In 1923 Grace McDonald, who was bom in Canada, married O. R. Sitwell of the
Ugandan Administrative Service. To mark their diamond wedding, their children
arranged to have printed a selection of Grace Sitwell's letters written home from East
Africa between 1924 and 1939, the end of their fifth tour. By then, Sitwell was D.C.
Kampala. The volume is embellished by half a dozen linocuts from the family's
Ugandan photograph album.
To the Service historian the value of these letters is their totally unpretentious
simplicity of style. Factual, personal and innocent of all self-conscious analysis, they
effectively convey the contrasting excitements (small as well as big) and wretched
boredom which so often made up the daily routine of station life, especially for the
wives of colonial officialdom. Too often (for my purposes) names have here been
reduced to initials, but with a Ugandan Staff List to hand it should not be too hard
identifying Mr. S., the D.C. ("he is hossy, she is a great gardener and nice"), the
police officer Captain W. ("she is oldish and a dreadful gossip") or Dr. N. ("our very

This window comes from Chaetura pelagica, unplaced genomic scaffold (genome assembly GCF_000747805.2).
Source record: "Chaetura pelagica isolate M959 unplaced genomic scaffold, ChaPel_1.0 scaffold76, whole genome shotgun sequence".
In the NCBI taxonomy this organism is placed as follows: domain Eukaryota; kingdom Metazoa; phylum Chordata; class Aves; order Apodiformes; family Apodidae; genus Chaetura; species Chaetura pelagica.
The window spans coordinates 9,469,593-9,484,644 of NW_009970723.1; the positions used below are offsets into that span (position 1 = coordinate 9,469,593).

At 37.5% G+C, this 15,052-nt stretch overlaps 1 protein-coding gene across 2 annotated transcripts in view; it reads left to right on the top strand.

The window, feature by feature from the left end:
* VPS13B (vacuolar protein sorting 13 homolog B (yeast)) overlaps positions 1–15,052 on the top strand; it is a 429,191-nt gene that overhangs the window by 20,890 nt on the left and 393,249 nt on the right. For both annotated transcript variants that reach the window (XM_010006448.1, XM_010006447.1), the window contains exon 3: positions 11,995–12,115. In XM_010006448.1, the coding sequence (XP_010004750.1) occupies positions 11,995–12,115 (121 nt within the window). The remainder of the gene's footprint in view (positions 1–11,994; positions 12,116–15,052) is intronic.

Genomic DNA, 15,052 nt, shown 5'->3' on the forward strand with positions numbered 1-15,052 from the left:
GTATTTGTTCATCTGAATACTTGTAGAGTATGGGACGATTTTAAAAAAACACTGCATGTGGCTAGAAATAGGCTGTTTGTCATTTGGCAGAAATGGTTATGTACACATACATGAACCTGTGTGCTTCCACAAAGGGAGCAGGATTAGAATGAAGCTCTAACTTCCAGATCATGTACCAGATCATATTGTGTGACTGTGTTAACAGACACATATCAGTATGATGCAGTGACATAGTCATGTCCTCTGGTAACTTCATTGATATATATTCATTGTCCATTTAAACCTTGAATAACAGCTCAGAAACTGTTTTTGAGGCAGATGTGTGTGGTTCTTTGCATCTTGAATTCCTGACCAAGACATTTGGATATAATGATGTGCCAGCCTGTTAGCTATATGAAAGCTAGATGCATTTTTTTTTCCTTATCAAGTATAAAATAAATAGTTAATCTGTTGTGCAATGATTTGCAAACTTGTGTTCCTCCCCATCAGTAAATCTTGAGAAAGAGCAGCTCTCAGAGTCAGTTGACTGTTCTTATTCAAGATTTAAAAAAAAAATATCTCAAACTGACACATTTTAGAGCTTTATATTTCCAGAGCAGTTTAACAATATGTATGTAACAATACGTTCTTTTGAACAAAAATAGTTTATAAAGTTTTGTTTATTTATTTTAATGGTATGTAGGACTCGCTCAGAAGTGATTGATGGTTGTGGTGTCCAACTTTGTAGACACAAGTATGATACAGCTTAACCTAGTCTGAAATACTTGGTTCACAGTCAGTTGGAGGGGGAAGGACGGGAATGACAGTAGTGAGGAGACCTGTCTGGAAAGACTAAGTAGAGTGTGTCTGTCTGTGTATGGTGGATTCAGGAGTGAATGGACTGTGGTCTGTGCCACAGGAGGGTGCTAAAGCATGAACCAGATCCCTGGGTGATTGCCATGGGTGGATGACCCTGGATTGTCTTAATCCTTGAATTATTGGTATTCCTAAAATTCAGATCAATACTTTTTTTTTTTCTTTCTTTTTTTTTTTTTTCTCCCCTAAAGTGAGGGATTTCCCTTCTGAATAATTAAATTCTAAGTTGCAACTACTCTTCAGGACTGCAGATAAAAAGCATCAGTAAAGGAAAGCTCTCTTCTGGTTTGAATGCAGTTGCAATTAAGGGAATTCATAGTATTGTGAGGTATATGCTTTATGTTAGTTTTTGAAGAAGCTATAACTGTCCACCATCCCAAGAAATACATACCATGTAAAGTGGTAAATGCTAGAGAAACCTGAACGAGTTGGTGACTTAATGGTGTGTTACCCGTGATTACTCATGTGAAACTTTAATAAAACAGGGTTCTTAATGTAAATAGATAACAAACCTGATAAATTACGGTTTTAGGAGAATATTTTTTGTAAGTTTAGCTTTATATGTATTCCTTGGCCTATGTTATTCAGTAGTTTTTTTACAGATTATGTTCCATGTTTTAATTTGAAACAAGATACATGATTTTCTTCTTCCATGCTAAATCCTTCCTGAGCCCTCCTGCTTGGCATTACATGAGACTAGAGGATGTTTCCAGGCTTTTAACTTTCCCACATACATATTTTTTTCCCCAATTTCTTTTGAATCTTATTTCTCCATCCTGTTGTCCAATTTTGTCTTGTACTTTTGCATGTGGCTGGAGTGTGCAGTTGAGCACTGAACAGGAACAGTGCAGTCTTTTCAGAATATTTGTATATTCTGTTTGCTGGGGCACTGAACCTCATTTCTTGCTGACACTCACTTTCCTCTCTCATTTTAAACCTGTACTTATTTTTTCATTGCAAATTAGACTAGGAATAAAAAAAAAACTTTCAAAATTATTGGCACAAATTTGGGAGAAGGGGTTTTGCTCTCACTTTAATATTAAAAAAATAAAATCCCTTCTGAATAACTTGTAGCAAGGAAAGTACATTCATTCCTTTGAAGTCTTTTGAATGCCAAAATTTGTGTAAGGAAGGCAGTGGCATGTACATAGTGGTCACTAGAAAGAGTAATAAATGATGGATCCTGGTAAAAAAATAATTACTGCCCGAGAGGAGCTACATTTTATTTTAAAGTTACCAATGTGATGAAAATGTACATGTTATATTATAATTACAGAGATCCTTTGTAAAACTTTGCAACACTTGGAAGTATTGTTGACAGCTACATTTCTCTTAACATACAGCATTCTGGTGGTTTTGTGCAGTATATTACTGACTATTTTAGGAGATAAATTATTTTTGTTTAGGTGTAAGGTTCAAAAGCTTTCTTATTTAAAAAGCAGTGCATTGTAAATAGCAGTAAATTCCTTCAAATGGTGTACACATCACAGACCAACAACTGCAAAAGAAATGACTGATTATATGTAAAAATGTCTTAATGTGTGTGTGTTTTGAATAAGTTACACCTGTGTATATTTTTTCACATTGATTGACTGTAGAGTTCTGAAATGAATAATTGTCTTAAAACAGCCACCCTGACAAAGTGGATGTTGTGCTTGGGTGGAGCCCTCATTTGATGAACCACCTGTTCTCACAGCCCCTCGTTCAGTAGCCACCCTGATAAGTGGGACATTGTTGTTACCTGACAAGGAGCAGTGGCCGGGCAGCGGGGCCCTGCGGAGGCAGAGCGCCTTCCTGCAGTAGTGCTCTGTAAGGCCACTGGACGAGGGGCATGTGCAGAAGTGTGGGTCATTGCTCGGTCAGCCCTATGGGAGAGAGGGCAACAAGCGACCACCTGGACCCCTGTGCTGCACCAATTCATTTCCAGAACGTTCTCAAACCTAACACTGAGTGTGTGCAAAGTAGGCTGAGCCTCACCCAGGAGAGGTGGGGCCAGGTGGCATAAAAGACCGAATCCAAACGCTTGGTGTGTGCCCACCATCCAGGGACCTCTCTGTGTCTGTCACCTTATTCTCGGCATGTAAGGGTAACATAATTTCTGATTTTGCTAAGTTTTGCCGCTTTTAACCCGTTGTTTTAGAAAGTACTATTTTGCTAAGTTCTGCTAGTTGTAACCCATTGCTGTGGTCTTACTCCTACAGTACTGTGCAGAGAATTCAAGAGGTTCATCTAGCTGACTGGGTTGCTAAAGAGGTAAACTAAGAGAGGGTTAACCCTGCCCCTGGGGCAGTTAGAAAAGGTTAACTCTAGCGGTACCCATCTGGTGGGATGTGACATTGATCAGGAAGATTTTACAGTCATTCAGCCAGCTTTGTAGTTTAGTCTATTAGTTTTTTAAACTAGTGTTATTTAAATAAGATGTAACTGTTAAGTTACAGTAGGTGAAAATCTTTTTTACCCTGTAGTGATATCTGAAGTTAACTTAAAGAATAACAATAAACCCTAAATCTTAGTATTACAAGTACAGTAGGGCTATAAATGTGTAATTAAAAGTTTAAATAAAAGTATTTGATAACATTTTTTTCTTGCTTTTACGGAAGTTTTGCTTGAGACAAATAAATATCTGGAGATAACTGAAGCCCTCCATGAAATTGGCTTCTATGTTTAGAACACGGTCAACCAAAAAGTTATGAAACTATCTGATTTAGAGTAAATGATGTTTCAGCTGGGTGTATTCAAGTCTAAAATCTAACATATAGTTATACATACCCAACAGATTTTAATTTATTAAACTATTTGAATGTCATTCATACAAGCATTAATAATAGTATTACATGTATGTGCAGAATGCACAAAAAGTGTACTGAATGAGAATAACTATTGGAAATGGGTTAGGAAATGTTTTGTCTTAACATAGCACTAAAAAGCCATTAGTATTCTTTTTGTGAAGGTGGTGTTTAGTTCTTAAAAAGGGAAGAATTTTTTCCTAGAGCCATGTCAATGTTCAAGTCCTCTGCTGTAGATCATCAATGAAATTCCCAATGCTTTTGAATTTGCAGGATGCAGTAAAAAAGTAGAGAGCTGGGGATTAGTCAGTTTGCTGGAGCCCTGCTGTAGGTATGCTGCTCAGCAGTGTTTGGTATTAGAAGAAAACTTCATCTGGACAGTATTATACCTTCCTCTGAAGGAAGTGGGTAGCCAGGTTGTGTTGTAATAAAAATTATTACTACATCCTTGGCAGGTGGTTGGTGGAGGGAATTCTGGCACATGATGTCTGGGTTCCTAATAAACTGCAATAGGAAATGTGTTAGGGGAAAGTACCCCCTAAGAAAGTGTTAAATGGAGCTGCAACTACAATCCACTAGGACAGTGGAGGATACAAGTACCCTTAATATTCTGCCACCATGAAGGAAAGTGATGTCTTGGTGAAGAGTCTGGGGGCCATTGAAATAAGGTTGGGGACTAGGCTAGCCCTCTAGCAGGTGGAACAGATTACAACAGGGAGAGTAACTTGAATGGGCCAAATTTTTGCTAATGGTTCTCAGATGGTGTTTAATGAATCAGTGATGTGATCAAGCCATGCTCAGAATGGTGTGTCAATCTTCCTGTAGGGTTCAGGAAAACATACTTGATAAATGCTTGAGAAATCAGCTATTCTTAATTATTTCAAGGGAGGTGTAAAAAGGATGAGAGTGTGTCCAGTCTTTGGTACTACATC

efficient medical officer), and on occasion all reticence is helpfully thrown to the wind: the Bourdillons characteristically charm everyone, so do the Athlones ("they
made it so easy for us"), while Mr. Weatherhead, P.C., "is a PERFECTLY
SPLENDID MAN". Ugandaphiles, of course, will derive nostalgic pleasure from the
descriptions of Jinja in 1924, Masaka in 1923 or Arua in 1934.
Whatever we may ourselves retrospectively think or pretend with hindsight, this
is - for better or for worse - the kind of simple, wondering, chit-chat letters so many of
us wrote home, at least in our early tours. Literature, no; a contribution to history,
yes. Here is the sort of stuff without which the full story of the British abroad cannot